A Changing Role for Information Technology in Scientific Studies

By Tom Chan and J. Stephanie Collins.

Published by The Social Sciences Collection

Format Price
Article: Print $US10.00
Article: Electronic $US5.00

Natural sciences are the basis for applied sciences. Together, they are distinguished from the social sciences on the one hand, and the humanities on the other. Scientific studies are empirical based, starting with theories and models, and ending in generalizations and predictions. While computer science is neither natural nor social sciences, it provides many useful tools and frameworks in these fields of studies. The speed and storage of computers enable huge amount of information to be processed effectively; empowering researchers to perform sophisticated analysis that would not have been possible manually. As our scientific knowledge grew over the last few decades, computers are called upon to study and simulate ever complex phenomena. Science today is faced with a deluge of data. More than just a computational tool, technology becomes a way to construct theories and analyse problems. It is also called upon to manage this huge knowledge depository, facilitating its publication, dissemination and preservation.

Keywords: eScience, Digital Curation, Data Exploration, Database Analysis, Information Technology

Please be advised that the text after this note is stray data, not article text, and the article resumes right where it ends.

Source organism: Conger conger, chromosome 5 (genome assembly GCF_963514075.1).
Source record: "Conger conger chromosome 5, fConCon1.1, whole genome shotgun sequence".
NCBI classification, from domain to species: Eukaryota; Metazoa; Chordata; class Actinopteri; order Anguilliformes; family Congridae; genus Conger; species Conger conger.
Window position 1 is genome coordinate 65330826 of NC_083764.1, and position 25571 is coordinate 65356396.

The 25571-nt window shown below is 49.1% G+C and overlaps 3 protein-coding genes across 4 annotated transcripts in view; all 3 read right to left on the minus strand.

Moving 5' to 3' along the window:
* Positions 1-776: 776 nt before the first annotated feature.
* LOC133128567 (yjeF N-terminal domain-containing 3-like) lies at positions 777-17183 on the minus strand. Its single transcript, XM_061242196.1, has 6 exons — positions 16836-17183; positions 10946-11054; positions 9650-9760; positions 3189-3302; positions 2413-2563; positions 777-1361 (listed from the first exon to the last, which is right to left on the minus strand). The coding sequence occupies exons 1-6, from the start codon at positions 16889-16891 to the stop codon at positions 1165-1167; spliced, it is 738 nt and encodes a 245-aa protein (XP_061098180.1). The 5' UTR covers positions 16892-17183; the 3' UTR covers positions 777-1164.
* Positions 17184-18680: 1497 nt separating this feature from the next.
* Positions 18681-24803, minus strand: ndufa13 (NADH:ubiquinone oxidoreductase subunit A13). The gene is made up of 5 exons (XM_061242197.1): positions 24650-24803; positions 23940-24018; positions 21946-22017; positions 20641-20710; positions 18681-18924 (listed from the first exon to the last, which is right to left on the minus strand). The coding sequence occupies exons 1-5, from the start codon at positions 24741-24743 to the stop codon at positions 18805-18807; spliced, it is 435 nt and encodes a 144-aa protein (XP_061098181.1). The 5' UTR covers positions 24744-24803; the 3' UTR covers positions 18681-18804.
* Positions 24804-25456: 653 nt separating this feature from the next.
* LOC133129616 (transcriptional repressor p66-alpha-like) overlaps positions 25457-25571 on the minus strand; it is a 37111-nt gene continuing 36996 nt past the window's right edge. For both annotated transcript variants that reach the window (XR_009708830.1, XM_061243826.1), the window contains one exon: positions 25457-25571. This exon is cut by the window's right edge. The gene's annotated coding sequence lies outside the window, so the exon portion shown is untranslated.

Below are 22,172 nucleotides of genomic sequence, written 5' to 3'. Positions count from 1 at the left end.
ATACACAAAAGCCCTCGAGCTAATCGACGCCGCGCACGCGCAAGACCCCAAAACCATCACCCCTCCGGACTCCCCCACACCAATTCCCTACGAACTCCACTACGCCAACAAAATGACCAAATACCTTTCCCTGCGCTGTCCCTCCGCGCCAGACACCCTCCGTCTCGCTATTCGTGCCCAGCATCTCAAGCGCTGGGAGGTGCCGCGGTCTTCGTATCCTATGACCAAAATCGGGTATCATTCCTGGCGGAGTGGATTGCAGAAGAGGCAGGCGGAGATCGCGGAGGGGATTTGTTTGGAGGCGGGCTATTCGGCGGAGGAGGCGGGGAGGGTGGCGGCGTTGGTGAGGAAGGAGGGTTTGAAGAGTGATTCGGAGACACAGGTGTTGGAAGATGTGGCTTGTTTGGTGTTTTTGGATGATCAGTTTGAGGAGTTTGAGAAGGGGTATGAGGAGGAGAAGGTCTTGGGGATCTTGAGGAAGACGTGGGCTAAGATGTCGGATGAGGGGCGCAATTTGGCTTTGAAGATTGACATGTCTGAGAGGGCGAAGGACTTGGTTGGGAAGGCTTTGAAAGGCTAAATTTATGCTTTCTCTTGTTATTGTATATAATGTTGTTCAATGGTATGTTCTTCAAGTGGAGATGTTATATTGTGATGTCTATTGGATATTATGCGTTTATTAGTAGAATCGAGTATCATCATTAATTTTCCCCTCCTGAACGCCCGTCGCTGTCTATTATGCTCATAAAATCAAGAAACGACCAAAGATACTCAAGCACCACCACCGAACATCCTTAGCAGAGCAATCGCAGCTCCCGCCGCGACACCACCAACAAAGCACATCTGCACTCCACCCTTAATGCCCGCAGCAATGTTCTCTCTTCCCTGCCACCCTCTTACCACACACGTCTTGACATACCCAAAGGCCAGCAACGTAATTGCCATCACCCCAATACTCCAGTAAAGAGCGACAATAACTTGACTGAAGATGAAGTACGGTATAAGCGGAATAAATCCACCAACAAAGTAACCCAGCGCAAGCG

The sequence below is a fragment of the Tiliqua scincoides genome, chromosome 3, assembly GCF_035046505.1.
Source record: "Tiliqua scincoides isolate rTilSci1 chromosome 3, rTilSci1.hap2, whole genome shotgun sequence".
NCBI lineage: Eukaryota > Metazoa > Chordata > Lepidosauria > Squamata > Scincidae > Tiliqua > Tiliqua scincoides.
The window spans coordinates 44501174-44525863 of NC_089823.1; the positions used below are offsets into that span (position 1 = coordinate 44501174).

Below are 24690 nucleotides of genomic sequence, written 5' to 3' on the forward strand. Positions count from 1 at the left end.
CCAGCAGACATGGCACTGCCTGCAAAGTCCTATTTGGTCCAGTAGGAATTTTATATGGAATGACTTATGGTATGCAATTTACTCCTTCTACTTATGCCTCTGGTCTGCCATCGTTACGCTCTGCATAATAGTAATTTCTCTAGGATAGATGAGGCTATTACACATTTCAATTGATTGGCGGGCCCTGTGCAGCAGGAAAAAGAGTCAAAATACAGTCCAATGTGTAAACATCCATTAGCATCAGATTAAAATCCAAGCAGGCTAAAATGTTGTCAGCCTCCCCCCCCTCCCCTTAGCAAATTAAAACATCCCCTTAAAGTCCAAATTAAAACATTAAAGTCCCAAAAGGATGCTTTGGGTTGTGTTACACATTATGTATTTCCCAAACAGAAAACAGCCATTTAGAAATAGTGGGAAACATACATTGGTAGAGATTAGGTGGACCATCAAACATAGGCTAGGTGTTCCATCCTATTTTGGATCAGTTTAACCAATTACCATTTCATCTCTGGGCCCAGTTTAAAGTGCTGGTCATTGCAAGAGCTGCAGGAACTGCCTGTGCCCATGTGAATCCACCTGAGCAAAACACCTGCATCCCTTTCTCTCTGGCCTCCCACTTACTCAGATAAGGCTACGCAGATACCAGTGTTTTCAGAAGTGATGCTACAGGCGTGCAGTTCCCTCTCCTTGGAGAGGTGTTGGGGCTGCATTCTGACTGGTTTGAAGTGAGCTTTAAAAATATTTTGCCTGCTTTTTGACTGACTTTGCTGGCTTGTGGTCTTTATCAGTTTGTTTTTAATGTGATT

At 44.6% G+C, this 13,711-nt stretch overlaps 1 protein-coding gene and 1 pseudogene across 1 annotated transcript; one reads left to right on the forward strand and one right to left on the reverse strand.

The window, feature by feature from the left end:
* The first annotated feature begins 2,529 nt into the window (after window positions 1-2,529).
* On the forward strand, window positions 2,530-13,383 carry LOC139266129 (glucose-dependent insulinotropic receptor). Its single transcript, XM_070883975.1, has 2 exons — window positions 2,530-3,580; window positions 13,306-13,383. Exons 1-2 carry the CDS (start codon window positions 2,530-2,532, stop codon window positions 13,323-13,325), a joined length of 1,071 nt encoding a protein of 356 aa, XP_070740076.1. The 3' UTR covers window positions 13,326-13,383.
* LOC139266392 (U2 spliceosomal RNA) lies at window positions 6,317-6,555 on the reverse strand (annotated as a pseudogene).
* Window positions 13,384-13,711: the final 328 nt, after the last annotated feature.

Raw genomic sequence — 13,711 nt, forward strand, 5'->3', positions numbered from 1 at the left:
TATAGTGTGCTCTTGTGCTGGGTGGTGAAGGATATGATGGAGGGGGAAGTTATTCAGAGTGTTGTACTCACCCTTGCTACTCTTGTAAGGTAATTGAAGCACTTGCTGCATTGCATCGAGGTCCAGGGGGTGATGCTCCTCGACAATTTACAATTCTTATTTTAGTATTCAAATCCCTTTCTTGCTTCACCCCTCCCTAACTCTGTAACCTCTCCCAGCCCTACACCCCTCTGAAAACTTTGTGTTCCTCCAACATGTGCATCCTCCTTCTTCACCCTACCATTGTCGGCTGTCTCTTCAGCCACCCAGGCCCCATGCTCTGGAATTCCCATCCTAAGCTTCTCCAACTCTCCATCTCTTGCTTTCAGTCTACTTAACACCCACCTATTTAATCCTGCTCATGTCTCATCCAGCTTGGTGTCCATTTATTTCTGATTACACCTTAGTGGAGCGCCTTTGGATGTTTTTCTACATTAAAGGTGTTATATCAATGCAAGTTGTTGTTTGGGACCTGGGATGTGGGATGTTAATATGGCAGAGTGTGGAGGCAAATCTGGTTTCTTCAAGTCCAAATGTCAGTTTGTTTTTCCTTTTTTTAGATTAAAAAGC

International Journal of Interdisciplinary Social Sciences, Volume 6, Issue 1, pp.175-182. Article: Print (Spiral Bound). Article: Electronic (PDF File; 725.625KB).

Dr. Tom Chan

Professor, Computer Information Technology, School of Business, Southern New Hampshire University, Manchester, New Hampshire, USA

Tom S. Chan is a Professor at the Computer Information Technology Department, Southern New Hampshire University at Manchester, New Hampshire, U.S.A. He holds a Ed.D. from Texas Tech University, and M.S.C.S. from the University of Southern California. Prior to SNHU, he was an Assistant Professor at Marist College, and as worked as project manager and software engineer specialized in communication network at Citibank. He has published works in the area of Instructional Design, Distance Learning, Technology Adaptation & Diffusion, Information Security and Mobile Technology.

Dr. J. Stephanie Collins

Professor of Information Technology, School of Business, Southern New Hampshire University, Manchester, New Hampshire, USA


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